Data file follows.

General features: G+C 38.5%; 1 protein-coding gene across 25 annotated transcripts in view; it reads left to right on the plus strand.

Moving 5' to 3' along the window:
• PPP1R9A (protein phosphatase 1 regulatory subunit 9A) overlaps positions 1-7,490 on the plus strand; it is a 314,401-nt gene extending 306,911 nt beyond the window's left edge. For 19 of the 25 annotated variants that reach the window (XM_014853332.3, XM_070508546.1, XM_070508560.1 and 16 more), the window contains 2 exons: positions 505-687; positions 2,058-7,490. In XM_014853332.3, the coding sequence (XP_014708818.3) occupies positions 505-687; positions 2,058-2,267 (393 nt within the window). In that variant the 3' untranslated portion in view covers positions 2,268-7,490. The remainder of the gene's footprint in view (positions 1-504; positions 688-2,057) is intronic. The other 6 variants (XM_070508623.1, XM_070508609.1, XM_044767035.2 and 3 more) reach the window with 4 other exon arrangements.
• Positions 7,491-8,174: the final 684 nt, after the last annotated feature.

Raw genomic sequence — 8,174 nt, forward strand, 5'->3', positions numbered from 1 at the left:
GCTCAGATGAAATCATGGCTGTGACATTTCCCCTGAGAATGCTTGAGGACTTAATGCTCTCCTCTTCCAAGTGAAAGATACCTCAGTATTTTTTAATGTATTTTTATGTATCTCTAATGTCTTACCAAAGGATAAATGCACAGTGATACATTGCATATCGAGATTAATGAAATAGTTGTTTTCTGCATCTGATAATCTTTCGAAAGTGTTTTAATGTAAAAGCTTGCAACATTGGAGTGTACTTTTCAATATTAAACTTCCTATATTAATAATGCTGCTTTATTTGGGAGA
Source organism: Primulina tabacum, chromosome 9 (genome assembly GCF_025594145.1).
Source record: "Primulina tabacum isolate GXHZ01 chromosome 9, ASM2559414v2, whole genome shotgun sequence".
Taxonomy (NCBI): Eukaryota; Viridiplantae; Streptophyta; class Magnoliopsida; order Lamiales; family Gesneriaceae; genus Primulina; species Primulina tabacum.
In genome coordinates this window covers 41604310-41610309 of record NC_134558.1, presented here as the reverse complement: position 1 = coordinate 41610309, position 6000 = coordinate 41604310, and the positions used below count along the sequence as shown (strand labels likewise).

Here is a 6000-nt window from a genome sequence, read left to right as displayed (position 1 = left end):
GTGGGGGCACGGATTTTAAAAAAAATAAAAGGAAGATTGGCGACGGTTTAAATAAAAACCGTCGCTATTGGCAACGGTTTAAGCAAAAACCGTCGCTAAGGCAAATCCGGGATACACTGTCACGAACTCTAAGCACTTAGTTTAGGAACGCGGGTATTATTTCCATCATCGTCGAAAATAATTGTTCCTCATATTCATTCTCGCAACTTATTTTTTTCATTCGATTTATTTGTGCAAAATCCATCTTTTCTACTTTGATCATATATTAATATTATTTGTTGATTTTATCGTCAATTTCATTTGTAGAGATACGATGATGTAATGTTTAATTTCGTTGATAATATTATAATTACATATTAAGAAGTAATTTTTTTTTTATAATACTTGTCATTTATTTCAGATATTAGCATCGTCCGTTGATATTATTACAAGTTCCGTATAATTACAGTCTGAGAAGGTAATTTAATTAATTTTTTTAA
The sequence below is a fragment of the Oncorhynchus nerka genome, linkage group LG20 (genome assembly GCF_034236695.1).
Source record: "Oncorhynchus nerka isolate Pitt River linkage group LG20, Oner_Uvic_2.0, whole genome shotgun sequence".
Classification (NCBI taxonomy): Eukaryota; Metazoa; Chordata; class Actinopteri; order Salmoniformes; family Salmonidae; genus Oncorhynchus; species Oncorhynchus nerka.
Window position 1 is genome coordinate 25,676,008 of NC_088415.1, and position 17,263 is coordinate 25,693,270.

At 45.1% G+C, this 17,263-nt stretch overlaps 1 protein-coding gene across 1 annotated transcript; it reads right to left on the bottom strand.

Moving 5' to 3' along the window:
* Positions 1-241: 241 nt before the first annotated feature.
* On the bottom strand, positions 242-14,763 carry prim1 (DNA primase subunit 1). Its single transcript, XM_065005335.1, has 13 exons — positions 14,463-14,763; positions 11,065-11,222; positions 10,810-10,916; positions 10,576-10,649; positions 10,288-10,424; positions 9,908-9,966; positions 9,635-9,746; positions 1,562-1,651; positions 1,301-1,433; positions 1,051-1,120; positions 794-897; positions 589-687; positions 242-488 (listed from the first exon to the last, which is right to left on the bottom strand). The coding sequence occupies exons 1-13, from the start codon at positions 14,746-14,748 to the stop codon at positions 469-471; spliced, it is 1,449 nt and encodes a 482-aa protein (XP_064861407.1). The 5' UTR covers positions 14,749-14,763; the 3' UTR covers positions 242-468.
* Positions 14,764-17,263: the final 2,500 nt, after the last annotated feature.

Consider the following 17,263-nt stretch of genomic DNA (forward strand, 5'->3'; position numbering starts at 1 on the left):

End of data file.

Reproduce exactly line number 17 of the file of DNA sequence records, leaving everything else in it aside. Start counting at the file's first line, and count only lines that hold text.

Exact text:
At 45.1% G+C, this 17,263-nt stretch overlaps 1 protein-coding gene across 1 annotated transcript; it reads right to left on the bottom strand.